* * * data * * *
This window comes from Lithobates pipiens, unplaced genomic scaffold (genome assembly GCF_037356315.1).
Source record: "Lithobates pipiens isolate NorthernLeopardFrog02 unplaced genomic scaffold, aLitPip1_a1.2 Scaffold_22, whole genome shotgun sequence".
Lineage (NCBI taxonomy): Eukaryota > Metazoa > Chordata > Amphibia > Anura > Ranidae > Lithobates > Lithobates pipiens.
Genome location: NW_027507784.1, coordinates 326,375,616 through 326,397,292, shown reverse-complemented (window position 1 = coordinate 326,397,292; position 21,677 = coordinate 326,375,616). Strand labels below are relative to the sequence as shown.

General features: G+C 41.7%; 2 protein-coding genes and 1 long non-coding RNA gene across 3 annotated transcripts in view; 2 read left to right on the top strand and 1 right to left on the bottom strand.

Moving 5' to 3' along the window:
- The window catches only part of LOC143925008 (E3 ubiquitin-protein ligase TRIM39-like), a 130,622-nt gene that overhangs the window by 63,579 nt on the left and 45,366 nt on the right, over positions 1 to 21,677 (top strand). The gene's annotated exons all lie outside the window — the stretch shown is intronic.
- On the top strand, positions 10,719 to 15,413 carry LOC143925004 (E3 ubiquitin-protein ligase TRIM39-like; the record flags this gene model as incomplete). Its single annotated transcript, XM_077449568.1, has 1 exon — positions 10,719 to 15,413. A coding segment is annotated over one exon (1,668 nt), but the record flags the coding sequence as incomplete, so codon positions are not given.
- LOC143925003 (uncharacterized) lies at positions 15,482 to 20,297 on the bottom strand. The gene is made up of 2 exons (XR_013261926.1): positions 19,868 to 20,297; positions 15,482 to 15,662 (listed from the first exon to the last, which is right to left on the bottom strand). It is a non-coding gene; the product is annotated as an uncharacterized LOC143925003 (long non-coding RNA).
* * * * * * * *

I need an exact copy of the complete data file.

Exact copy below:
This window comes from Lithobates pipiens, unplaced genomic scaffold (genome assembly GCF_037356315.1).
Source record: "Lithobates pipiens isolate NorthernLeopardFrog02 unplaced genomic scaffold, aLitPip1_a1.2 Scaffold_22, whole genome shotgun sequence".
Lineage (NCBI taxonomy): Eukaryota > Metazoa > Chordata > Amphibia > Anura > Ranidae > Lithobates > Lithobates pipiens.
Genome location: NW_027507784.1, coordinates 326,375,616 through 326,397,292, shown reverse-complemented (window position 1 = coordinate 326,397,292; position 21,677 = coordinate 326,375,616). Strand labels below are relative to the sequence as shown.

General features: G+C 41.7%; 2 protein-coding genes and 1 long non-coding RNA gene across 3 annotated transcripts in view; 2 read left to right on the top strand and 1 right to left on the bottom strand.

Moving 5' to 3' along the window:
- The window catches only part of LOC143925008 (E3 ubiquitin-protein ligase TRIM39-like), a 130,622-nt gene that overhangs the window by 63,579 nt on the left and 45,366 nt on the right, over positions 1 to 21,677 (top strand). The gene's annotated exons all lie outside the window — the stretch shown is intronic.
- On the top strand, positions 10,719 to 15,413 carry LOC143925004 (E3 ubiquitin-protein ligase TRIM39-like; the record flags this gene model as incomplete). Its single annotated transcript, XM_077449568.1, has 1 exon — positions 10,719 to 15,413. A coding segment is annotated over one exon (1,668 nt), but the record flags the coding sequence as incomplete, so codon positions are not given.
- LOC143925003 (uncharacterized) lies at positions 15,482 to 20,297 on the bottom strand. The gene is made up of 2 exons (XR_013261926.1): positions 19,868 to 20,297; positions 15,482 to 15,662 (listed from the first exon to the last, which is right to left on the bottom strand). It is a non-coding gene; the product is annotated as an uncharacterized LOC143925003 (long non-coding RNA).